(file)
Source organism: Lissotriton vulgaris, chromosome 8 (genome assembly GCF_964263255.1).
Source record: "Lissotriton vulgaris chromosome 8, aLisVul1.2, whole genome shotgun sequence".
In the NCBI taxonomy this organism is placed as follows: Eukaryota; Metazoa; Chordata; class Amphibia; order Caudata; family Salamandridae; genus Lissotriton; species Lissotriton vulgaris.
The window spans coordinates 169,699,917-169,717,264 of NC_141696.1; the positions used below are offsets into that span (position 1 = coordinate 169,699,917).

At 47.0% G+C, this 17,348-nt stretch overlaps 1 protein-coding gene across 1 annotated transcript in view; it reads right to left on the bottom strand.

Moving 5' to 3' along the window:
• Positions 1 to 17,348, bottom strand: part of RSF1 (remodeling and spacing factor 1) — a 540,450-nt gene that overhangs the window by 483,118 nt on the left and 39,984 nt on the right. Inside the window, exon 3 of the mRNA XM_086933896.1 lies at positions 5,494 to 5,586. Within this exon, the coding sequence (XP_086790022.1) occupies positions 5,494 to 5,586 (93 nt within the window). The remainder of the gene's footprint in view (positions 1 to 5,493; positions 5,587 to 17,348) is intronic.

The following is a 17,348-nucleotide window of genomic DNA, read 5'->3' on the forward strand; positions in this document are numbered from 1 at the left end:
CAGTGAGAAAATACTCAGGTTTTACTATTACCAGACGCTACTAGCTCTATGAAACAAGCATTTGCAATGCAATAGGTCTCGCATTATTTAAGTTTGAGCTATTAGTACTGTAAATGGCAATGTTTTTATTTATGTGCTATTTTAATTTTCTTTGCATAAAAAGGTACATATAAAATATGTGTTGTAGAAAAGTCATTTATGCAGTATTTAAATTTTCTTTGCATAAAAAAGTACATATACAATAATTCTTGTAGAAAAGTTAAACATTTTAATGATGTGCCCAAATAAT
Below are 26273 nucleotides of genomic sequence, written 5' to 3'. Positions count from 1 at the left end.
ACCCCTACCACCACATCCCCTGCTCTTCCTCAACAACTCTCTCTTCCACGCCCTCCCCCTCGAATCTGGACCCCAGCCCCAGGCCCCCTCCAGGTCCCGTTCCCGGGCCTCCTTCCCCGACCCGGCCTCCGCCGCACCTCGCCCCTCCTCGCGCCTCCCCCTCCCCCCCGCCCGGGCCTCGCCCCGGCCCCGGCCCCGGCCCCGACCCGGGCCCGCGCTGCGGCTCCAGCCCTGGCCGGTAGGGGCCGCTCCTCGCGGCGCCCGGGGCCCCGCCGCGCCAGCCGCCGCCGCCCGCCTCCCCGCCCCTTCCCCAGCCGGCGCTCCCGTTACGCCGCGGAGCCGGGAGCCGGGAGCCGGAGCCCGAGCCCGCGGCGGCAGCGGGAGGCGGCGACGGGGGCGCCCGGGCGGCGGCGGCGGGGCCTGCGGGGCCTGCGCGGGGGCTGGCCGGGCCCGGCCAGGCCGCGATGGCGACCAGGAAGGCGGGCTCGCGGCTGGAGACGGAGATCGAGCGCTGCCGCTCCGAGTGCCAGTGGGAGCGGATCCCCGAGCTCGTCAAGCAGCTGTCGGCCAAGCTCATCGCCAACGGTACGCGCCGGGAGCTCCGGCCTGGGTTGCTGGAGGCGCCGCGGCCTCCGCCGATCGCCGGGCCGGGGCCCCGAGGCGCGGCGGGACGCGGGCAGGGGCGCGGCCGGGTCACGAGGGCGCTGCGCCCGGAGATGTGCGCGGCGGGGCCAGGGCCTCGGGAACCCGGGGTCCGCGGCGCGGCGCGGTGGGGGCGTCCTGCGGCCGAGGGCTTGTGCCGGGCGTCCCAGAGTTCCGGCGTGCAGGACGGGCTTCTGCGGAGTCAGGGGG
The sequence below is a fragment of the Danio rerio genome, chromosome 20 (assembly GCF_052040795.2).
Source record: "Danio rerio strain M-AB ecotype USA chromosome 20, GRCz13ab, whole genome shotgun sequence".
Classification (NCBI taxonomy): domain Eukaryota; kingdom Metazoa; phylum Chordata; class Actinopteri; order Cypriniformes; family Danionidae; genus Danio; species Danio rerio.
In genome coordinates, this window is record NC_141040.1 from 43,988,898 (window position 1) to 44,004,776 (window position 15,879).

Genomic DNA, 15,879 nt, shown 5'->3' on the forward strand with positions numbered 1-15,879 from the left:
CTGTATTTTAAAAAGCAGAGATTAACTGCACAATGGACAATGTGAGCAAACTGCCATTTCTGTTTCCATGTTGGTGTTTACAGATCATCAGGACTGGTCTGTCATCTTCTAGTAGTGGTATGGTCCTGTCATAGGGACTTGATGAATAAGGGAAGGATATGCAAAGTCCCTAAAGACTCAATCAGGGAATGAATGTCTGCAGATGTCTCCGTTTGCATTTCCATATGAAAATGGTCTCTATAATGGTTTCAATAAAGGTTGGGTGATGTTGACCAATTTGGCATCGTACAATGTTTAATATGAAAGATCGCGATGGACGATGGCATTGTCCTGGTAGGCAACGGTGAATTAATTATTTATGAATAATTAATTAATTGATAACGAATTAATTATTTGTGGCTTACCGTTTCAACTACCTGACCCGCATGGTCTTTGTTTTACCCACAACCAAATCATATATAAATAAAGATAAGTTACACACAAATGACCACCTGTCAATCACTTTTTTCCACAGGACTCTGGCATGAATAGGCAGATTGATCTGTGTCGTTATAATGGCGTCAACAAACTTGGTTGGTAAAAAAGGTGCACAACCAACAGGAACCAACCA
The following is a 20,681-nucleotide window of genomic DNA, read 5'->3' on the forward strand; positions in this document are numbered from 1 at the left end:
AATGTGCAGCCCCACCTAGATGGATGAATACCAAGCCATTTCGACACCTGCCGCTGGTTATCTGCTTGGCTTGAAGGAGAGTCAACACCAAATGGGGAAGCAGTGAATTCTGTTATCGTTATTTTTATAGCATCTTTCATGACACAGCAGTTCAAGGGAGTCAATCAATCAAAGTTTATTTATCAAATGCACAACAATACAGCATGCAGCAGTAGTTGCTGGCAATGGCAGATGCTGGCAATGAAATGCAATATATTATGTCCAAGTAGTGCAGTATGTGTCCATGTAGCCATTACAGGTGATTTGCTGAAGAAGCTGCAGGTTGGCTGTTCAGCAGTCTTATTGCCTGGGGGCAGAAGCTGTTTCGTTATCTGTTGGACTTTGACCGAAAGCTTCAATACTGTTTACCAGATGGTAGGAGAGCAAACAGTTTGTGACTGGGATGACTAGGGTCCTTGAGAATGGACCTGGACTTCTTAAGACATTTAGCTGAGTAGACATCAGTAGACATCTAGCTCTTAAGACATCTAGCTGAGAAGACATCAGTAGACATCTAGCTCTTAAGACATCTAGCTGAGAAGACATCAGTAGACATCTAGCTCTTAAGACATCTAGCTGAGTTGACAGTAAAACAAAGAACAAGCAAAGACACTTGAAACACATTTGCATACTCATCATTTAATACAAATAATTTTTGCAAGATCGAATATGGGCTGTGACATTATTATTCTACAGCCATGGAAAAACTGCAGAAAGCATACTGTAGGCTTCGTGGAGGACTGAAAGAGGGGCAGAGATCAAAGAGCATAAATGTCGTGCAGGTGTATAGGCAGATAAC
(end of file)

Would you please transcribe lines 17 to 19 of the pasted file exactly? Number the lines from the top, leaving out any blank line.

CTGTATTTTAAAAAGCAGAGATTAACTGCACAATGGACAATGTGAGCAAACTGCCATTTCTGTTTCCATGTTGGTGTTTACAGATCATCAGGACTGGTCTGTCATCTTCTAGTAGTGGTATGGTCCTGTCATAGGGACTTGATGAATAAGGGAAGGATATGCAAAGTCCCTAAAGACTCAATCAGGGAATGAATGTCTGCAGATGTCTCCGTTTGCATTTCCATATGAAAATGGTCTCTATAATGGTTTCAATAAAGGTTGGGTGATGTTGACCAATTTGGCATCGTACAATGTTTAATATGAAAGATCGCGATGGACGATGGCATTGTCCTGGTAGGCAACGGTGAATTAATTATTTATGAATAATTAATTAATTGATAACGAATTAATTATTTGTGGCTTACCGTTTCAACTACCTGACCCGCATGGTCTTTGTTTTACCCACAACCAAATCATATATAAATAAAGATAAGTTACACACAAATGACCACCTGTCAATCACTTTTTTCCACAGGACTCTGGCATGAATAGGCAGATTGATCTGTGTCGTTATAATGGCGTCAACAAACTTGGTTGGTAAAAAAGGTGCACAACCAACAGGAACCAACCA
The following is a 20,681-nucleotide window of genomic DNA, read 5'->3' on the forward strand; positions in this document are numbered from 1 at the left end:
AATGTGCAGCCCCACCTAGATGGATGAATACCAAGCCATTTCGACACCTGCCGCTGGTTATCTGCTTGGCTTGAAGGAGAGTCAACACCAAATGGGGAAGCAGTGAATTCTGTTATCGTTATTTTTATAGCATCTTTCATGACACAGCAGTTCAAGGGAGTCAATCAATCAAAGTTTATTTATCAAATGCACAACAATACAGCATGCAGCAGTAGTTGCTGGCAATGGCAGATGCTGGCAATGAAATGCAATATATTATGTCCAAGTAGTGCAGTATGTGTCCATGTAGCCATTACAGGTGATTTGCTGAAGAAGCTGCAGGTTGGCTGTTCAGCAGTCTTATTGCCTGGGGGCAGAAGCTGTTTCGTTATCTGTTGGACTTTGACCGAAAGCTTCAATACTGTTTACCAGATGGTAGGAGAGCAAACAGTTTGTGACTGGGATGACTAGGGTCCTTGAGAATGGACCTGGACTTCTTAAGACATTTAGCTGAGTAGACATCAGTAGACATCTAGCTCTTAAGACATCTAGCTGAGAAGACATCAGTAGACATCTAGCTCTTAAGACATCTAGCTGAGAAGACATCAGTAGACATCTAGCTCTTAAGACATCTAGCTGAGTTGACAGTAAAACAAAGAACAAGCAAAGACACTTGAAACACATTTGCATACTCATCATTTAATACAAATAATTTTTGCAAGATCGAATATGGGCTGTGACATTATTATTCTACAGCCATGGAAAAACTGCAGAAAGCATACTGTAGGCTTCGTGGAGGACTGAAAGAGGGGCAGAGATCAAAGAGCATAAATGTCGTGCAGGTGTATAGGCAGATAAC